Monday, January 09, 2012

Race, Religion, and Wealth in Our Nation's Capital

Yesterday afternoon, I attended a meeting of the Washington, DC, area Council of Churches.  In attendance was District of Columbia mayor Vincent Gray. In part, I was there to provide greater Quaker representation in the group, but also to observe the pertinent issues brought up during what was billed as an informal chat.  Before I bowed my head for an introductory prayer, I knew that very different perspectives and priorities from my own would be brought to light. Without direct experience of my own, it was sometimes challenging to completely comprehend the issues upon which so many placed a heavy emphasis.

Viewing the debate that transpired without introducing the specter of race is impossible. Washington is, like many American cities, divided by class, ethnicity, income, and level of education. The affluent, Northwest quadrant of the District is predominately white. The Eastern section has long been economically impoverished and majority black. There are other separating factors, as well. Several of these areas were scarred by the results of riots which occurred in the aftermath of the assassination of Martin Luther King, Jr. in 1968. Other areas were decimated by the crack epidemic of the 1980’s and early 1990’s.

Washington, DC, could nearly be two separate cities. The workforce and population of the wealthier sections are often transient, infrequently inclined to put down roots and stay. Some arrive knowing that they’ll only be living there a year or two at most. Their places of employment are often with the Federal Government or perhaps on Capitol Hill. The revolving door effect among the privileged complicates leadership efforts and continuity at churches and Meetings like mine. The less fortunate quadrants, by contrast, have been home to generations of long-term residency and correspondingly entrenched generations of dire poverty.

Returning to the immediate, I sat in a room for an hour and a half with around fifteen fellow people of faith.  After introductions and appropriate blessings, most of the meeting was comprised of an involved question and answer session with the Mayor. A theme quickly developed and found its way into every item raised before the group. The predominately African-American audience came back, time and time again, to the same issue. Our children and young people are out of control.  What can we do about it?  

Numerous city government programs, some more intensive than others, were noted during the discussion.  Most involved a dual focus on education and civic involvement, the earlier in life, the better.  Each had its strengths and weaknesses and both were thoroughly debated. While answering a question from the audience, Gray revealed a philosophy of black leadership more in line with Barack Obama than Jesse Jackson. The Mayor stated that he believed in the welfare reform law of 1996, which was a product of a Democratic President and a Republican-controlled Congress. The assertion went surprisingly unchallenged among a core constituent group, one which the law expressly targeted.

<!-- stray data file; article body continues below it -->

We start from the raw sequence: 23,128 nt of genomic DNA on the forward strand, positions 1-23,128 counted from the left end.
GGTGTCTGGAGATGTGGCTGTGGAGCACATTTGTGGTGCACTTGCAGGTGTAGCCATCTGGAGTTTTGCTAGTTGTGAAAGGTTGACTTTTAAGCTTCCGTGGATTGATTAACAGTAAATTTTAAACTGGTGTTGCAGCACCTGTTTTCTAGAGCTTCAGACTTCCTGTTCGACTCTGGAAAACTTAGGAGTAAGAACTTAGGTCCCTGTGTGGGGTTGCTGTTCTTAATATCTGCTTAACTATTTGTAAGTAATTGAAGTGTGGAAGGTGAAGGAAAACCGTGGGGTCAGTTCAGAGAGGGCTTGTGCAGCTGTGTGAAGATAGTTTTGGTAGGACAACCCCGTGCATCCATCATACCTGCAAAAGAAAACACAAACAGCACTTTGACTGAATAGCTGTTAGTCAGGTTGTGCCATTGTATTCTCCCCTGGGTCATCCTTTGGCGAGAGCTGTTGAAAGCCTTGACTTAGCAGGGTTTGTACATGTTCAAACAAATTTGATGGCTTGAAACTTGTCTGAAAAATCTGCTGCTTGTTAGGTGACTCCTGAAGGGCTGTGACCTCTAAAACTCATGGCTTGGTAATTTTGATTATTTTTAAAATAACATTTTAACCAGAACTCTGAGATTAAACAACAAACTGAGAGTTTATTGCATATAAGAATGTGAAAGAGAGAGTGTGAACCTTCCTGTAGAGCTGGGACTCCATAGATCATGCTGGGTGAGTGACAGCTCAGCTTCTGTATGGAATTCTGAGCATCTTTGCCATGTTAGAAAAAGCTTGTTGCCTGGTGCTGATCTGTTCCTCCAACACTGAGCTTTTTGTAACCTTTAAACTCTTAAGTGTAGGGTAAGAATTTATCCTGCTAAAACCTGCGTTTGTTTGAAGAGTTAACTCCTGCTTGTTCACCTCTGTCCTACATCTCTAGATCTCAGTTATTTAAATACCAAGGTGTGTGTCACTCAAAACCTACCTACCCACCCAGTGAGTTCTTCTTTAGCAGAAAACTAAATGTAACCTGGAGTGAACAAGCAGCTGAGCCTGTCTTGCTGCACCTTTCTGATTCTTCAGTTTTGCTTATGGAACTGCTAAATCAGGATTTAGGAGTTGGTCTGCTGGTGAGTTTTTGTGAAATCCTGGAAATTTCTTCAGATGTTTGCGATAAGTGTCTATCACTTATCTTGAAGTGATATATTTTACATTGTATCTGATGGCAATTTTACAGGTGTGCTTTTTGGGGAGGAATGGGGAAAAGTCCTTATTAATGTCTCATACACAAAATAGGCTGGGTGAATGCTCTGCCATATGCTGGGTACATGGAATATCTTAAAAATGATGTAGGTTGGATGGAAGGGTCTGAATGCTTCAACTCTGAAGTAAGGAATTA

Predictable arguments and tired talking points were blessedly not found. Nearly everyone was in agreement that they were dealing with a very new problem. When answers are few, people often return to the old standards.  Going back to church or to religion has been long used as a solution for anxious parents. This was true with my own. What most seemed to believe is that a new epidemic among African-American youth rages largely unrestrained.   

By this, they meant rude, violent, and undisciplined conduct. Underscoring the point, one older woman noted that she, unlike many of her age, was not afraid of young people. Regardless of the complexities of the issue, it was agreed that church groups in DC needed to offer more open-door outreach to urban youth of color.

Issues like these are important, but they could not be more different than the priorities and decisions facing my house of worship. Accordingly, the discussion broke down politely along color lines at several junctures.  Outreach strategies described above were only one such distinction. Though only a few miles separate us, the world where I worship on Sundays seems in some ways like a foreign country. Our attitudes regarding systemic problems are not nearly as complex and aggressive.  

For us, the results of poverty are often what we read about in the news or are things that happen to other people. I have been highly critical of a navel-gazing focus on the self and on self-achievement more than unselfish group effort. Wealthy DC attitudes are rarely those of servant-led leadership.
Instead of trying to draw at-risk young people into churches and houses of worship for highly structured educational programs, we struggle with getting young Quakers to even regularly show up.  We contribute our time and sometimes our money to low-income residents, but I doubt we have a single low-income member. The worries of many Quaker parents at my Meeting are often whether or not they can afford to send their child to private school. And so long as these glaring gaps remain, matters will remain unsolved.  Though these issues seem new, they could not be more ancient.  

In this very city, not ten miles away from where I write these words, Abraham Lincoln spoke about the irony of separation. He was speaking of two warring sections of the country, but he might have been addressing us today. “Both read the same Bible,” Lincoln noted, “and pray to the same God.” Our original sin of slavery is at fault, but as time has passed, it would be simplistic and a fallacy to think that the issue stopped there. We must keep in mind the past, the present, and the future as we fix the problems that lay before us.  

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